The feast of the Immaculate Conception is one of the dogmas/established beliefs on Mother Mary, just like her assumption into heaven, her perpetual virginity, and her divine motherhood. Protestants and other non-Catholic Christians have argued about this subject because they don’t agree with the Catholic Church’s views on it. Unfortunately, a lot of Catholics don’t know much about the subject either, so they hesitate or can’t defend this dogma when asked. As we celebrate the feast of the immaculate conception on December 8, we should try to have a good understanding of what we celebrate.
This article tries to explain this dogma, backed up by Bible verses and the teachings of the Church. This way, you can better understand the church’s position on this issue and be more devoted to the blessed virgin Mary, who is both your mother and representation of the Church.
We will be looking at this topic under the following headings
In other words, what is the meaning of the Immaculate Conception? This is a Marian dogma which says that although Mary was conceived normally, just like other humans, she was also conceived without the stain of original sin, which takes away sanctifying grace. Thus, the title “Immaculate,” which means pure or without sin. In other words, Mary, the mother of Christ is “The Immaculate Conception.” She is the only creature known to have been born without the disgrace of original sin. (Jesus was conceived without sin too but he was not created but begotten because he was already in existence /he is God). In 1854, Pope Pius IX declared that this dogma was revealed by God and was to be believed by all Catholics.
Due to the role of Mary in the salvific work of God (Luke 1:26-33), she had to be preserved from the corruption of sin. She was kept pure and in the state of God’s sanctifying grace (hence the greeting of the angel Gabriel in Luke 1:28). The angel’s greeting to Mary showed that she carried God’s sanctifying grace from the moment she was born and that it still lives in her today. This is shown by the Greek translation of the greeting “full of grace,” kecharitomene, which also expresses one of the characteristics of Mary. Kecharitomene is the perfect tense of the word “charitoo,”which means “to fill or endow with grace.” Thus, indicating that Mary has been endowed with such grace in the past and continues to enjoy such grace in the present.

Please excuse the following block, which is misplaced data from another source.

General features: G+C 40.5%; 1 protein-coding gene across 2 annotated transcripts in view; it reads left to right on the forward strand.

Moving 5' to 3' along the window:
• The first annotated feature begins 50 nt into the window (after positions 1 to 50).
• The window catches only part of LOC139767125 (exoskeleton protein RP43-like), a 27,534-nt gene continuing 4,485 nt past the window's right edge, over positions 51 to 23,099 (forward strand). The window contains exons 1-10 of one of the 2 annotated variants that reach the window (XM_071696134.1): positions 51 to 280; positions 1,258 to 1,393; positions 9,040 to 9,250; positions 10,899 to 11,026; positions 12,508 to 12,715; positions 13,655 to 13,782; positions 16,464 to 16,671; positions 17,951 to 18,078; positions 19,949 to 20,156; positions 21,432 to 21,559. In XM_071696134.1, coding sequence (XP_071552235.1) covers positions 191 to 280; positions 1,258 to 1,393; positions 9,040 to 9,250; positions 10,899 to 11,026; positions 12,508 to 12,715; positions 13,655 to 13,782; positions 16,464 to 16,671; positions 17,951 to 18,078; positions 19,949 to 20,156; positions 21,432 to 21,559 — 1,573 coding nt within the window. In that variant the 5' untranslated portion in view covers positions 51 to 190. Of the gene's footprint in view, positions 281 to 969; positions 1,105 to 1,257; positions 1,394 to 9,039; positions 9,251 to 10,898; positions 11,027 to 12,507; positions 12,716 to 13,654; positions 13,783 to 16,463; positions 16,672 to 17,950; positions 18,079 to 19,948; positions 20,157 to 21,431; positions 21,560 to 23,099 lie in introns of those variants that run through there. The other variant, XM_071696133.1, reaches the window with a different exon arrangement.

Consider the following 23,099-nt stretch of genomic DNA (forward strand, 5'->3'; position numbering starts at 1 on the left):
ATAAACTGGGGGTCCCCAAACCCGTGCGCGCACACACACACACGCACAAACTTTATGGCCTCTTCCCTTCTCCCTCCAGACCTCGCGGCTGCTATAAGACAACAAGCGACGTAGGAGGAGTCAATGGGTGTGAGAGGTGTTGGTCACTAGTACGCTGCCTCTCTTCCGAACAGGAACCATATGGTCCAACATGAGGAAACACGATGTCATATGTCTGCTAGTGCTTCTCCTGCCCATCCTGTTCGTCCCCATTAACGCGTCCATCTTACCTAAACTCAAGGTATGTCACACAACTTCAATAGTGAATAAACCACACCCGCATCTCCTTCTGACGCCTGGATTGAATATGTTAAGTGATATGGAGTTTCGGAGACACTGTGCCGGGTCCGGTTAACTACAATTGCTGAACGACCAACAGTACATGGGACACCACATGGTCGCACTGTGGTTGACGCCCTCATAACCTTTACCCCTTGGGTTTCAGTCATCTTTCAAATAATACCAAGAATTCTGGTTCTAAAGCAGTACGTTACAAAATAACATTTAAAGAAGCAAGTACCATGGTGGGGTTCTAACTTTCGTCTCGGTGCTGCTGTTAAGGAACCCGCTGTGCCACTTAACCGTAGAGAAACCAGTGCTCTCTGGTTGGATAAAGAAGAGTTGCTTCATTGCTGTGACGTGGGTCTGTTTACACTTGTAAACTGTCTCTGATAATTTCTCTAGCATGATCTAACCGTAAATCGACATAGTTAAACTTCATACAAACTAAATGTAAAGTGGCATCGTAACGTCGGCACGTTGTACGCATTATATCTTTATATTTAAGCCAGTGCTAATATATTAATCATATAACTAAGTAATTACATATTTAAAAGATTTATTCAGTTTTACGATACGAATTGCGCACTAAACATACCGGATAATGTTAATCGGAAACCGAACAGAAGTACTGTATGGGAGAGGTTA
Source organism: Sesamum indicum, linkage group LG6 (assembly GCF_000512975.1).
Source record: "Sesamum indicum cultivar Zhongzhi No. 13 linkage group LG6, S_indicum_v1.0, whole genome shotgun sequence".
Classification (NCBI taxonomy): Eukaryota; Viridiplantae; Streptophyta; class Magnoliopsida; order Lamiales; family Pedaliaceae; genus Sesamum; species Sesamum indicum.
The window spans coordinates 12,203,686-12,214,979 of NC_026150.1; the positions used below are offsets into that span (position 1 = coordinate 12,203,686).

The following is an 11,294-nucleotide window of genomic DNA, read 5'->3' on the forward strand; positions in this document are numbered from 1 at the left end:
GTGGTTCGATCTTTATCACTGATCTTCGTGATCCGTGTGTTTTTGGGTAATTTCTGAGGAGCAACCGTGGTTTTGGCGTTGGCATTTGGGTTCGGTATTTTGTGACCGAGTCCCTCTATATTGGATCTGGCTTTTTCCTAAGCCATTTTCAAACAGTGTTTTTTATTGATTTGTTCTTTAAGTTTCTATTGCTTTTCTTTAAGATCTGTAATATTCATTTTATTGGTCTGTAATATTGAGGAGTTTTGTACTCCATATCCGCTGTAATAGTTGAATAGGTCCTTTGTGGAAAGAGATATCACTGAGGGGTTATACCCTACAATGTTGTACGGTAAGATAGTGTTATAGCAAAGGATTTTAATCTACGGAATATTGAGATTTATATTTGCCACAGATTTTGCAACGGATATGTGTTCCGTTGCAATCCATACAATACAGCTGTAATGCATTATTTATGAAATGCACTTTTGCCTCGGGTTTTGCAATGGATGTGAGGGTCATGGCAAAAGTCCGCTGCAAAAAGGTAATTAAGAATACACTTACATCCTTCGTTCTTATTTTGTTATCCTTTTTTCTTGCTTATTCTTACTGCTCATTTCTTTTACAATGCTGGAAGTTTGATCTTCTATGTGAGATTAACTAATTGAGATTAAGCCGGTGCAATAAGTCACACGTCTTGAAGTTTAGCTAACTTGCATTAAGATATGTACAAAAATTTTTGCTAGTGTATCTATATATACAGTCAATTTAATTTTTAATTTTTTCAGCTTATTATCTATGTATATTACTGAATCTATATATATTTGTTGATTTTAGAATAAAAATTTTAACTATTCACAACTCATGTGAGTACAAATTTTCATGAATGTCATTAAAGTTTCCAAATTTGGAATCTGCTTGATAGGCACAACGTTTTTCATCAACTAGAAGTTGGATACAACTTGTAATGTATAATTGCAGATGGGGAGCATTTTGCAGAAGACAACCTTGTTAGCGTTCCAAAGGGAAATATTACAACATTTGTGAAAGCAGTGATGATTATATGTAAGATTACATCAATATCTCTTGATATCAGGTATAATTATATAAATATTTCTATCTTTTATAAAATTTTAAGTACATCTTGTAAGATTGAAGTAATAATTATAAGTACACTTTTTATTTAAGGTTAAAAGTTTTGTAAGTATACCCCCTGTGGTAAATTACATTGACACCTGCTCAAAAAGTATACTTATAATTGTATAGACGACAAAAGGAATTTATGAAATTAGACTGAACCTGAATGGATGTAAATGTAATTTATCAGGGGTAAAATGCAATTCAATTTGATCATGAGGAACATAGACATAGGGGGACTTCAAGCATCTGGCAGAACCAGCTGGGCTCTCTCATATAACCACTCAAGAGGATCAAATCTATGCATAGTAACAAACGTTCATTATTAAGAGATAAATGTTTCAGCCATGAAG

In addition, many Catholics think that the Immaculate Conception means that Mary was conceived by the power of the Holy Spirit, just like Jesus Christ, or that the doctrine refers to the conception of Jesus Christ by the power of the Holy Spirit. But these are not true. The immaculate conception, on the other hand, refers to the fact that Mary was born without the stain of original sin.
Unlike the rest of us, saved by Christ’s redemptive work on the cross, Mary was saved from sin by preservation from the stain of original sin even before she was born (more on this below). She was immaculately conceived by God apart of the plan of redemption to be a good vessel for carrying the Savior of the world in the flesh.
As previously stated, this Catholic doctrine has not been well received by non-Catholic Christians. They have argued that Mary was not conceived without sin as we believe, and they have backed their argument with the following points:
First, they have argued that Mary was not born without sin as the Catholic Church claims because Romans 3:23 says that “all have sinned and fallen short of the glory of God” (emphasis added). They also argue that Mary calls God her savior in Luke 1:47 and that this negates the fact that she was born without sin, as only a sinner would require a savior. Moreover, they argue that being born without sin would make her equal to God, making it an untrue dogma.